Rounding out the week, we’ll get the latest Housing Starts & Building Permits figures for January, and we’d be more than a little surprised if the results were not impacted by the record low temps across the country much like they did in December. As the week closes, we’ll also get the first indications of how the domestic economy is fairing in February with the Empire Manufacturing Index as well as the Philly Fed Index. Inside both of those data sets, we’ll be breaking down the month over month comparison for not only shipments to gauge the strength of the economy, but also prices paid to see if inflation is picking up as the herd suspects.

 

On the Earnings Front

Last week we saw the peak of earnings reports for the current earnings season, coming in at more than 530, but the coming one will bring only a modest decline as we have nearly 475 companies reporting. That makes this week the second busiest week for corporate reporting this earnings season, and there are a number of industry leaders that will be taking center stage in the coming days – PepsiCo (PEP), Kraft Heinz (KHZ), Applied Materials (AMAT), Coca-Cola (KO), and Deere (DE) to name a few.

From a thematic perspective, in addition to those reports that will offer data points for our Disruptive Technologies and Food with Integrity investing themes, we’ll be mining for data from the Chegg (CHGG), Equinix (EQIX), VF Corp. (VFC), and Shake Shack (SHAK) earnings report as they related to our Tooling & Re-Tooling, Connected Society, Affordable Luxury and Fattening of the Population themes, respectively.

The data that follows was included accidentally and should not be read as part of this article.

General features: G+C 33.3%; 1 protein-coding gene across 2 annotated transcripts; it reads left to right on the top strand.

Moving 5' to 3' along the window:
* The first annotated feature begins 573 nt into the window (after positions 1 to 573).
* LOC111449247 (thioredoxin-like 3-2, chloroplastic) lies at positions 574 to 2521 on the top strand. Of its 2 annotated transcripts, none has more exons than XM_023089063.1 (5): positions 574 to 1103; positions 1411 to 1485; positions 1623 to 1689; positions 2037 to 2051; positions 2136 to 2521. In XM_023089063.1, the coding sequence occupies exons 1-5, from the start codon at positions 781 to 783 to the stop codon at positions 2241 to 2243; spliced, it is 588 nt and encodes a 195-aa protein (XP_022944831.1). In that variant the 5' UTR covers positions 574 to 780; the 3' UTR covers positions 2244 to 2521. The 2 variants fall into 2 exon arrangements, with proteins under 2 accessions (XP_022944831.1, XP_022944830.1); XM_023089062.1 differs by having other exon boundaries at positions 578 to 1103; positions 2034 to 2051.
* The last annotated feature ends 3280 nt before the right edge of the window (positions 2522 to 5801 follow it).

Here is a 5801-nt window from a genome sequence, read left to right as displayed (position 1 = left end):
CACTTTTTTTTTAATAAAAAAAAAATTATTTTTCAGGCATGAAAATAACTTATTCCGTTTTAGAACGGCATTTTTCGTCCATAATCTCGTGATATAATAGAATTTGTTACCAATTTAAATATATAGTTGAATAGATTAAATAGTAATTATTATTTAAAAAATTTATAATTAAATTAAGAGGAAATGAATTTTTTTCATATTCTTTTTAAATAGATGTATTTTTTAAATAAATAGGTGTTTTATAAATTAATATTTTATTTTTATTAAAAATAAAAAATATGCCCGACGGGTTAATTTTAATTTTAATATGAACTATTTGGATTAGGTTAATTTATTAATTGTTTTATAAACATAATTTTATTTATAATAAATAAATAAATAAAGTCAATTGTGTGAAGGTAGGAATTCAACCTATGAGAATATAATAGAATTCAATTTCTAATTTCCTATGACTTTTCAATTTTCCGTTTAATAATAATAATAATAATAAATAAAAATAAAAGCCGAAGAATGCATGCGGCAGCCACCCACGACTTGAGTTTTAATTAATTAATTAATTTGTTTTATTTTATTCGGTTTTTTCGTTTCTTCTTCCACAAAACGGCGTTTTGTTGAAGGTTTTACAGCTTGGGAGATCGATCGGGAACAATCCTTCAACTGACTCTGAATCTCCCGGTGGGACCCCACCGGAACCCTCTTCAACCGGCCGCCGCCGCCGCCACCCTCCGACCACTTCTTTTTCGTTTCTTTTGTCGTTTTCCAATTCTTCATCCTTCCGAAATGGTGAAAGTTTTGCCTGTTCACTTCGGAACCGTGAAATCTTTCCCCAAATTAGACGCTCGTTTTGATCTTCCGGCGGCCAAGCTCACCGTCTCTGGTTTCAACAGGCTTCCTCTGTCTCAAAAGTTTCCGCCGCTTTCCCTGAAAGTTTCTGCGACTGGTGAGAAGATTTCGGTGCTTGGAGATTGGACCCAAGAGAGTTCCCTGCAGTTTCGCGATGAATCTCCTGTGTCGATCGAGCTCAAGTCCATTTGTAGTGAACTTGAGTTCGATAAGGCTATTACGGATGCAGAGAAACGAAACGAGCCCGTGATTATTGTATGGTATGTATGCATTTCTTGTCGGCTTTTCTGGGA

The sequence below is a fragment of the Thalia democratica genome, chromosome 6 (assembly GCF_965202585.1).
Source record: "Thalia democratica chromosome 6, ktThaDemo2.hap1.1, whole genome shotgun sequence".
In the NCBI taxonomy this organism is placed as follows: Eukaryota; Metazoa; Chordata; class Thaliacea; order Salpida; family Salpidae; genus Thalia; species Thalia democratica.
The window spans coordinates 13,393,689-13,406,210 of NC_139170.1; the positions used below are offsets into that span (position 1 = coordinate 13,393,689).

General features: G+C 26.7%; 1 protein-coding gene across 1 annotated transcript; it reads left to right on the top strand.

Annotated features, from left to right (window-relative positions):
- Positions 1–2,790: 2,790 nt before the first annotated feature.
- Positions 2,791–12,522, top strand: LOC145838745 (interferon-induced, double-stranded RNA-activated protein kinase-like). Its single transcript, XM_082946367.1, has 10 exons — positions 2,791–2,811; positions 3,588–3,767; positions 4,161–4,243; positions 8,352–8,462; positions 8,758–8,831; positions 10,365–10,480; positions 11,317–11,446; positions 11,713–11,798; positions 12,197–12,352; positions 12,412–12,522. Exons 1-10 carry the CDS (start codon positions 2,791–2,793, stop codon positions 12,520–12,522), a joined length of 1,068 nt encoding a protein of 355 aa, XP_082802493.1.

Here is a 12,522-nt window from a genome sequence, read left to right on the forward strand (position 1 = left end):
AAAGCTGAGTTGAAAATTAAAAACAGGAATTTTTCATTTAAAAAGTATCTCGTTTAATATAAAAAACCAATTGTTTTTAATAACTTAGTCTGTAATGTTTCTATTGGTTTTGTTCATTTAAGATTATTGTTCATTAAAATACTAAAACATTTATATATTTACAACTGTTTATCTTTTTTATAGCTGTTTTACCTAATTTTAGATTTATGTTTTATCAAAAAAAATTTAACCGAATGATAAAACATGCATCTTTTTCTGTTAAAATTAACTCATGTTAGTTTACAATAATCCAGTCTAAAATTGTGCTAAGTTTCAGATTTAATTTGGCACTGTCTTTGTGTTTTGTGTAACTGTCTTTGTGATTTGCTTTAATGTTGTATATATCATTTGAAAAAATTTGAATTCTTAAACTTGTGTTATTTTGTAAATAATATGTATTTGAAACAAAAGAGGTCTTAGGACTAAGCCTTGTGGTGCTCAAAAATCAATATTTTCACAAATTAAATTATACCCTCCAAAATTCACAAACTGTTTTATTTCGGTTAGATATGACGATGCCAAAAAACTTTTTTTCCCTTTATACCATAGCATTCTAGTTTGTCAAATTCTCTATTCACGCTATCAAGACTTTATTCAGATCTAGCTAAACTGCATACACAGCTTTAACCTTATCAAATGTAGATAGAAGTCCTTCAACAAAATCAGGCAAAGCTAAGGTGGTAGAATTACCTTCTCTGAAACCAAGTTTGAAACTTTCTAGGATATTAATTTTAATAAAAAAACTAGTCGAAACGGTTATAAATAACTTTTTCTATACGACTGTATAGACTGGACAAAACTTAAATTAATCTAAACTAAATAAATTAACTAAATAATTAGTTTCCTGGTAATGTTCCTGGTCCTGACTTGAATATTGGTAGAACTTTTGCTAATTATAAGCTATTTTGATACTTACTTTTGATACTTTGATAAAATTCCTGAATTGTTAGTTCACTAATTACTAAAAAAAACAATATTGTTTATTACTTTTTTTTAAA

As we exit the week and the pace of corporate earnings begins to abate in a more meaningful way, we’ll be revisiting the current consensus expectations that call for the S&P 500 group of companies to grow their collected EPS by more than 17% year over year in the current quarter and by 17.4% for all of 2018. Those findings will help determine if there is more downside to be had. Currently, the S&P 500 is trading at 16.6x expected 2018 EPS, that well below the 20.2 x the index finished out 2017 and compares to the 16.8x multiple the index has averaged over the 2002-2017 time frame.

 

Thematic Signals

Each week we look for data points pertaining to our 17 investment themes, or as we call them Thematic Signals. These signals can either be confirming or they can serve to raise questions as to whether a theme’s tailwinds are strengthening or ebbing. Be sure to check out the Thematic Signals section of our website to read more about these stories and others we publish throughout the week.

 

With soda getting left in the cold, PepsiCo trots out Bubly sparkling water